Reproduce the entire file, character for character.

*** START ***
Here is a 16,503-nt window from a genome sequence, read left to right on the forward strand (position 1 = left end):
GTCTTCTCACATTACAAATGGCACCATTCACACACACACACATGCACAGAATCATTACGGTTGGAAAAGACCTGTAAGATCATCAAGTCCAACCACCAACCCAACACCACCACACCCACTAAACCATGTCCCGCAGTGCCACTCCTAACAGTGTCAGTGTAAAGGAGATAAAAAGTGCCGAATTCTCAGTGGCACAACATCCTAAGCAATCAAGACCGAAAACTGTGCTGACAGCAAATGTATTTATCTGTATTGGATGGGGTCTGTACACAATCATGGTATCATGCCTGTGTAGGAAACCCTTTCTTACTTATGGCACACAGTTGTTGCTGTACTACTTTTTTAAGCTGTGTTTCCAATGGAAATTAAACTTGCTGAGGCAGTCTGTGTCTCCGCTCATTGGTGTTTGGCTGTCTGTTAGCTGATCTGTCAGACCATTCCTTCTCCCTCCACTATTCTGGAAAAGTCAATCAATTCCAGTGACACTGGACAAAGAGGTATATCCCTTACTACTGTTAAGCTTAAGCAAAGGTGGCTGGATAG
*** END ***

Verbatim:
Here is a 16,503-nt window from a genome sequence, read left to right on the forward strand (position 1 = left end):
GTCTTCTCACATTACAAATGGCACCATTCACACACACACACATGCACAGAATCATTACGGTTGGAAAAGACCTGTAAGATCATCAAGTCCAACCACCAACCCAACACCACCACACCCACTAAACCATGTCCCGCAGTGCCACTCCTAACAGTGTCAGTGTAAAGGAGATAAAAAGTGCCGAATTCTCAGTGGCACAACATCCTAAGCAATCAAGACCGAAAACTGTGCTGACAGCAAATGTATTTATCTGTATTGGATGGGGTCTGTACACAATCATGGTATCATGCCTGTGTAGGAAACCCTTTCTTACTTATGGCACACAGTTGTTGCTGTACTACTTTTTTAAGCTGTGTTTCCAATGGAAATTAAACTTGCTGAGGCAGTCTGTGTCTCCGCTCATTGGTGTTTGGCTGTCTGTTAGCTGATCTGTCAGACCATTCCTTCTCCCTCCACTATTCTGGAAAAGTCAATCAATTCCAGTGACACTGGACAAAGAGGTATATCCCTTACTACTGTTAAGCTTAAGCAAAGGTGGCTGGATAG